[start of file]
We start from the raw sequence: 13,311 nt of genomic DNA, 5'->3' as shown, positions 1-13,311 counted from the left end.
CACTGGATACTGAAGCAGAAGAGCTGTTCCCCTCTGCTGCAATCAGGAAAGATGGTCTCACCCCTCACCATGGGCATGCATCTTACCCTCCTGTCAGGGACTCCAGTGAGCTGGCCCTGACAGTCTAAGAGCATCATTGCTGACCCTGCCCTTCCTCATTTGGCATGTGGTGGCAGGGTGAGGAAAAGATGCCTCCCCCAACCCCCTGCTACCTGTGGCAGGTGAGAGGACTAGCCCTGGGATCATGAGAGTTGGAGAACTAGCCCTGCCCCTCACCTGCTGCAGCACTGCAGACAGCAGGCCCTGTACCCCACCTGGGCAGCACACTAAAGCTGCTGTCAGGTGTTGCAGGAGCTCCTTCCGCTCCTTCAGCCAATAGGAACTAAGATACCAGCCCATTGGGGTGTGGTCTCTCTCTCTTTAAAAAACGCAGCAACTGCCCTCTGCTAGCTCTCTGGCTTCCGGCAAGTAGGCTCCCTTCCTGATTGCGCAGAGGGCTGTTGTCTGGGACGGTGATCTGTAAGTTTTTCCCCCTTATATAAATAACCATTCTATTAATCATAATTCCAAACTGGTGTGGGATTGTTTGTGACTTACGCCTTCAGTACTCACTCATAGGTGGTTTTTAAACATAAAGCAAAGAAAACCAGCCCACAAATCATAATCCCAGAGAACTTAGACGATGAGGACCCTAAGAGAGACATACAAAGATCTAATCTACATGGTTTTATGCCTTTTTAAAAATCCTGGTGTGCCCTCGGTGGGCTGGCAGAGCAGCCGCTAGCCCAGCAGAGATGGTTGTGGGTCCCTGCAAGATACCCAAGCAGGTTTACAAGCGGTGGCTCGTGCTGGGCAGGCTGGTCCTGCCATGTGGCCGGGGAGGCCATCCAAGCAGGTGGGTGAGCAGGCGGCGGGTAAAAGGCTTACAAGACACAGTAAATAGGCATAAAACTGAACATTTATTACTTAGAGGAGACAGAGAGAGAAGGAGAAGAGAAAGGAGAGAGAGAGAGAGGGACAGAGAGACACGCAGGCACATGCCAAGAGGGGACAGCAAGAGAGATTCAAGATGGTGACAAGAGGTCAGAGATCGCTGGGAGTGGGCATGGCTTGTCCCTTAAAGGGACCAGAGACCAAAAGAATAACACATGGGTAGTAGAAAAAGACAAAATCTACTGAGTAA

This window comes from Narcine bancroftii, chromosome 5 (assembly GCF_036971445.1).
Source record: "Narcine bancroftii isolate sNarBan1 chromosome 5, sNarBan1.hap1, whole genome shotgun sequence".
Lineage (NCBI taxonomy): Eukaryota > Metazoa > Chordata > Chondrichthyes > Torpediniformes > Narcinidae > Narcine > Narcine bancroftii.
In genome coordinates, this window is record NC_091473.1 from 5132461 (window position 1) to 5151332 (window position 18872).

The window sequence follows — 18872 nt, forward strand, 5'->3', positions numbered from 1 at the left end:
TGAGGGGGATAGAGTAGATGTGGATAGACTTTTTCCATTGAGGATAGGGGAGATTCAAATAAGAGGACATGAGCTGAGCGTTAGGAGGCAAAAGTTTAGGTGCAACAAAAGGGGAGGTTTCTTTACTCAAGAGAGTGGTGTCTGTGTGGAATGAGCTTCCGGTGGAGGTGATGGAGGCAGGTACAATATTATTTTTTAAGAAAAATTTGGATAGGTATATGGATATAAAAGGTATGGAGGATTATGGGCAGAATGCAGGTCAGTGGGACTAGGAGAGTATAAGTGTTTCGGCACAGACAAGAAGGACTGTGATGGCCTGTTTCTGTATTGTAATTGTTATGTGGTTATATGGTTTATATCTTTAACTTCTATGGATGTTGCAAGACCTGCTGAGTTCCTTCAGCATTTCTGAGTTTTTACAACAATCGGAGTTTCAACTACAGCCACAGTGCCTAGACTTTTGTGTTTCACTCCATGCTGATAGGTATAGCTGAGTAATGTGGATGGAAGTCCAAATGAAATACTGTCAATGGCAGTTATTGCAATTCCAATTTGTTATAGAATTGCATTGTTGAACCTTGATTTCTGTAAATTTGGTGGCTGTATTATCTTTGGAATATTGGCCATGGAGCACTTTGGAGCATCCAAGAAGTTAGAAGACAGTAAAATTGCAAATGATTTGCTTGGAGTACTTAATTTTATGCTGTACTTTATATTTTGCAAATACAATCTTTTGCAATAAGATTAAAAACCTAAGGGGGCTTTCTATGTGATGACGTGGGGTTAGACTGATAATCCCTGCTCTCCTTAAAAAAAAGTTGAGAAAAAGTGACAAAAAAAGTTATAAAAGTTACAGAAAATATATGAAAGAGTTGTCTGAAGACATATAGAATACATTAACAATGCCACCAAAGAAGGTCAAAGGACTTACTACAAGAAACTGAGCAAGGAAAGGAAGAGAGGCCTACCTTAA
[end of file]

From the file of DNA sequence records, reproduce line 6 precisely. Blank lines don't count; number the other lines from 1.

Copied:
In genome coordinates, this window is record NC_091473.1 from 5132461 (window position 1) to 5151332 (window position 18872).